The Most-Valuable Advice I Received While Writing One Thousand Risks.

Arrogantly, I thought I knew a thing or two about story-writing after typing 65,000 reckless words (for the manuscript of One Thousand Risks) and feeling all chipper inside at my colossal accomplishment.

Then, I hired an editor.

I’ve always liked stories because they remind me God is for me, and that I’m not so alone.

You have kept count of my tossings; put my tears in your bottle. Are they not in your book? Then my enemies will turn back in the day when I call. This I know, that God is for me. — Psalm 56:8&9

We’ve all heard compelling stories, but have you ever considered what makes great stories, great?

I’ll spare you all the details of what I learned the hard way (like the ones that took me nearly six months to amend), except for just this one.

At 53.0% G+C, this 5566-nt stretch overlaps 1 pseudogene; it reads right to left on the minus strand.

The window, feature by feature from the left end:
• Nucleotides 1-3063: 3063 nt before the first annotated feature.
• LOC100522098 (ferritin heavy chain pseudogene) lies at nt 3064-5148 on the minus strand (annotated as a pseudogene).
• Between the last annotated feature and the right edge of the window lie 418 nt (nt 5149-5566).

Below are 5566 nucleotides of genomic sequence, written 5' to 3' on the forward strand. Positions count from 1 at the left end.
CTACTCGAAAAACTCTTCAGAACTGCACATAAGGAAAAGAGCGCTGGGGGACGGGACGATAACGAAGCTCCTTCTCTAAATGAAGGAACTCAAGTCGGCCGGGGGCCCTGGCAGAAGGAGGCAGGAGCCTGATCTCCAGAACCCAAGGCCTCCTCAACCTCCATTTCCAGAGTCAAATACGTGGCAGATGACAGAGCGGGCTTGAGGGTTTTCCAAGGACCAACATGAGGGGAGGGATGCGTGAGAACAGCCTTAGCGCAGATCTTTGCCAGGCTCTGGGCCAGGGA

If you’ve ever thought about writing a book, typing an important email, presenting a powerpoint, or even sharing an engaging talk/sermon; this is the piece of advice I wish I would have had many years ago.

How to Tell a Story by Donald Miller (Blue Like Jazz & Building a StoryBrand) was the free, digital guide that wholly re-wired the way I write.

How to Tell a Story is the best piece of free advice for anyone desiring to grow in their written communication skills. Download the PDF here.

Thanks for being patient with me as I learn to share my stories to serve yours.

By the way, this one decision has helped me just about as much as Donald Miller’s PDF.


P.S. New! For a limited time, you can get the One Thousand Risks Book Proposal as a free, instant digital guide to help you imagine the messy, extravagant new. Visit and look for the yellow drop-down.